The formation of ANERELA + was inspired by, amongst others, The Rev. Canon Gideon Byamugisha, who was one of the first practicing religious leaders in Africa to break the silence, negative attitudes, fear, stigma/discrimination and denial associated with HIV and AIDS by declaring publicly that he was living with HIV in 1992. Whilst celebrating Canon Gideon Byamugisha’s 10 years of living openly with HIV, a group of religious leaders met in 2002 at Mukono, Uganda for a working retreat. Members of the retreat decided to form a network specifically aimed at helping religious leaders in Africa who are living with or personally affected by HIV and AIDS. The main aim was to help these leaders to live openly so that they can become agents of change by breaking the six evils: Stigma, Shame, Discrimination, Denial, Inaction and Misaction (SSDDIM). The network was formed and formally named African Network of Religious Leaders Living with or Personally Affected by HIV or AIDS (ANERELA+).
The official registration took place in March of 2004 in South Africa. The network has since changed its name to INERELA+ because of the geographical spread of its membership in other continents. Currently INERELA+ has 19 networks across Africa, Asia Pacific and Latin America, with a global membership of over 10,000. The network’s uniqueness lies in the fact that it is able to challenge the societal and religious norms and gaps which put people at risk of contracting HIV.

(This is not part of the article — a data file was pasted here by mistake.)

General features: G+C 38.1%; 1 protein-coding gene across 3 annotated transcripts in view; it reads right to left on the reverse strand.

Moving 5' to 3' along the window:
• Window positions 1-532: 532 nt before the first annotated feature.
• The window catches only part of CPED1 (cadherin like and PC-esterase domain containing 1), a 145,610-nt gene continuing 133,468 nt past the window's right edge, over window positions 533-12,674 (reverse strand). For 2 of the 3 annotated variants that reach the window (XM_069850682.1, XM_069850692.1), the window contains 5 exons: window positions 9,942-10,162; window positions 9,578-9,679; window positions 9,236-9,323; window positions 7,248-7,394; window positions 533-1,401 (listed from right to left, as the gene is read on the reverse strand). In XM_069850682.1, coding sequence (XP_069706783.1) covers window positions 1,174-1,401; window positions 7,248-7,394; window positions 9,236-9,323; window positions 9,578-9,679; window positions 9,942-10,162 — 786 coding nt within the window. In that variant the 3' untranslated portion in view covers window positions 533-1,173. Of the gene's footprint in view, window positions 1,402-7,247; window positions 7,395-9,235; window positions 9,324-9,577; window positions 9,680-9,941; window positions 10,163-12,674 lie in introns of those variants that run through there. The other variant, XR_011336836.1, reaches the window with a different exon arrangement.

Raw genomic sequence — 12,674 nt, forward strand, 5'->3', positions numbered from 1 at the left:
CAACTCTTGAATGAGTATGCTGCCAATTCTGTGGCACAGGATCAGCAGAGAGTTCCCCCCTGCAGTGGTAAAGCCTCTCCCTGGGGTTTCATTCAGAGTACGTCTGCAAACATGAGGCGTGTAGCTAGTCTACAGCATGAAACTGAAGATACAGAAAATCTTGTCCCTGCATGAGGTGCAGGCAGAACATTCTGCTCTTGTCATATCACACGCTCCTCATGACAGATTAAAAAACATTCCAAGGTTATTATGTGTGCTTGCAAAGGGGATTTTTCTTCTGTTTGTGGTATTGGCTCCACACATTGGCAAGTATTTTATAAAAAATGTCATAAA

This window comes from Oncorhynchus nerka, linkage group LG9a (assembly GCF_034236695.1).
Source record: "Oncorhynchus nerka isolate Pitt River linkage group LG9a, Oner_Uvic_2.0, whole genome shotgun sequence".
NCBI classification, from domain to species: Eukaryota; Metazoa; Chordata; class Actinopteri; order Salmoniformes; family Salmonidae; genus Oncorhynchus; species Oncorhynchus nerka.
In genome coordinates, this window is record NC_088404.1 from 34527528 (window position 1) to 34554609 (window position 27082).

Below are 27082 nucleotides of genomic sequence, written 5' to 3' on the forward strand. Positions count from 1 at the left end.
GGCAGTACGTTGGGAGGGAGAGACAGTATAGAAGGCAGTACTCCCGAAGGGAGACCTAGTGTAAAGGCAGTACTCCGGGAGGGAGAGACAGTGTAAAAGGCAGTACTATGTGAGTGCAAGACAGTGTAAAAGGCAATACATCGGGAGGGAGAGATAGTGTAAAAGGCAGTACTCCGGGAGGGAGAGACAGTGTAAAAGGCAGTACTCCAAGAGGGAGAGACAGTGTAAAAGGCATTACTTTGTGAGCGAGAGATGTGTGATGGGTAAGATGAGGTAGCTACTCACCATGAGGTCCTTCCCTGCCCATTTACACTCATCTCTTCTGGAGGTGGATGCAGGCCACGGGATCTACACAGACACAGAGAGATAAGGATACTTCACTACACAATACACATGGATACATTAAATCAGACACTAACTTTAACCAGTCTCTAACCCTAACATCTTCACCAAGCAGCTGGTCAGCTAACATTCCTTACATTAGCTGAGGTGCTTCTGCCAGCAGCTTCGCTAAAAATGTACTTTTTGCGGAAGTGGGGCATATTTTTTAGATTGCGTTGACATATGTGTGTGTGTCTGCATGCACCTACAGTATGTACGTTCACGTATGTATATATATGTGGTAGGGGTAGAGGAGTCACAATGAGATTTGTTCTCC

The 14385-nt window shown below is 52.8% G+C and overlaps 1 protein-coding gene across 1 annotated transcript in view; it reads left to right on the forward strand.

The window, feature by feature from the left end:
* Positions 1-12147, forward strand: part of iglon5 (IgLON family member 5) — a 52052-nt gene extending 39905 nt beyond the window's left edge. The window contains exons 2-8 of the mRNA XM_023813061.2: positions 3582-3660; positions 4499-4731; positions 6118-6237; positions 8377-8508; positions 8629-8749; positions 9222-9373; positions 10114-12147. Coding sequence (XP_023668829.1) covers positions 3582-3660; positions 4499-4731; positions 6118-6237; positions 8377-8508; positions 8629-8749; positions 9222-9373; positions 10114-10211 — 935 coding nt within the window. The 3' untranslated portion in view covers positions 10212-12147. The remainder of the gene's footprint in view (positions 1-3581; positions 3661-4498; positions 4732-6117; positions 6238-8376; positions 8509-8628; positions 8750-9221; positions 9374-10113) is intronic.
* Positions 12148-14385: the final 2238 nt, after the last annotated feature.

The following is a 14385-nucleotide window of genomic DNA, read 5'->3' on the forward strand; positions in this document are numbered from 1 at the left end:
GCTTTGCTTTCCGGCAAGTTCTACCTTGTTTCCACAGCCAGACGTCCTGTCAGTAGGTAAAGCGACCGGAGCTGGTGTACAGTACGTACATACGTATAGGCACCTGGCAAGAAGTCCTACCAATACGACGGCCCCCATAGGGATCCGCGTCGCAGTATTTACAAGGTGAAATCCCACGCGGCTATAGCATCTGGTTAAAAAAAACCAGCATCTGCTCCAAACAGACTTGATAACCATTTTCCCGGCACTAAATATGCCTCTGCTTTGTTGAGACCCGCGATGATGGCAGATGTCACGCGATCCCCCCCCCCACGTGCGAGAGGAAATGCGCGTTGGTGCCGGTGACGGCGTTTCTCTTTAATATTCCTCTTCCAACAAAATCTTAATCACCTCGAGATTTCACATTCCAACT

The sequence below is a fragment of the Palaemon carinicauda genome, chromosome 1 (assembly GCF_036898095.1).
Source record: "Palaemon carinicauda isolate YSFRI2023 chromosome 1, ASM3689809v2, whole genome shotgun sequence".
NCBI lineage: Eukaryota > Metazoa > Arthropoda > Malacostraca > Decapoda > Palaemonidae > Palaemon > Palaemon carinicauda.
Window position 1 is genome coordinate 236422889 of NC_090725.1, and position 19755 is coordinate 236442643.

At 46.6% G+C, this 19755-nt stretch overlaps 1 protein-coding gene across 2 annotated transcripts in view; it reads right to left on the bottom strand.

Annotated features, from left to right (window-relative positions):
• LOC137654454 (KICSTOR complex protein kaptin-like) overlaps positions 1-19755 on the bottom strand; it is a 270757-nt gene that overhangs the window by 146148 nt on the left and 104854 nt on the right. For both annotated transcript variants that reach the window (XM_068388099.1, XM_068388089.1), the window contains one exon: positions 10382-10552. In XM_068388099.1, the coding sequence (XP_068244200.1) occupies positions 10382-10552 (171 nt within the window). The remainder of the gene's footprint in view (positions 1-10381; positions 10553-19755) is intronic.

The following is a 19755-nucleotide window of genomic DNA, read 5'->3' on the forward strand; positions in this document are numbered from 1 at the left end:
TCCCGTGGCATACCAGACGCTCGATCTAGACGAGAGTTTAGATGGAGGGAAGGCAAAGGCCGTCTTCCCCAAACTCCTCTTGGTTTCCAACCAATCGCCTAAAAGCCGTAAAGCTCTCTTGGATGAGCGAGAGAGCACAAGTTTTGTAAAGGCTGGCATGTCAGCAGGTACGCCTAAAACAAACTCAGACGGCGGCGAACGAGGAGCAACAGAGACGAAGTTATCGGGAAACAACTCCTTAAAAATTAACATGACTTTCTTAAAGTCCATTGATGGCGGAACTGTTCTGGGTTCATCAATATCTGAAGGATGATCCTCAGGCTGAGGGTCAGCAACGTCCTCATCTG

The INERELA+ Secretariat, based in Johannesburg South Africa, provides co-ordination and technical support to all the networks. The national networks are constituted and managed by ordained and lay religious leaders, who are living with or personally affected by HIV and AIDS. Thus, the national networks are able to use their presence and social capital in communities to advocate for effective HIV prevention, treatment, care and support.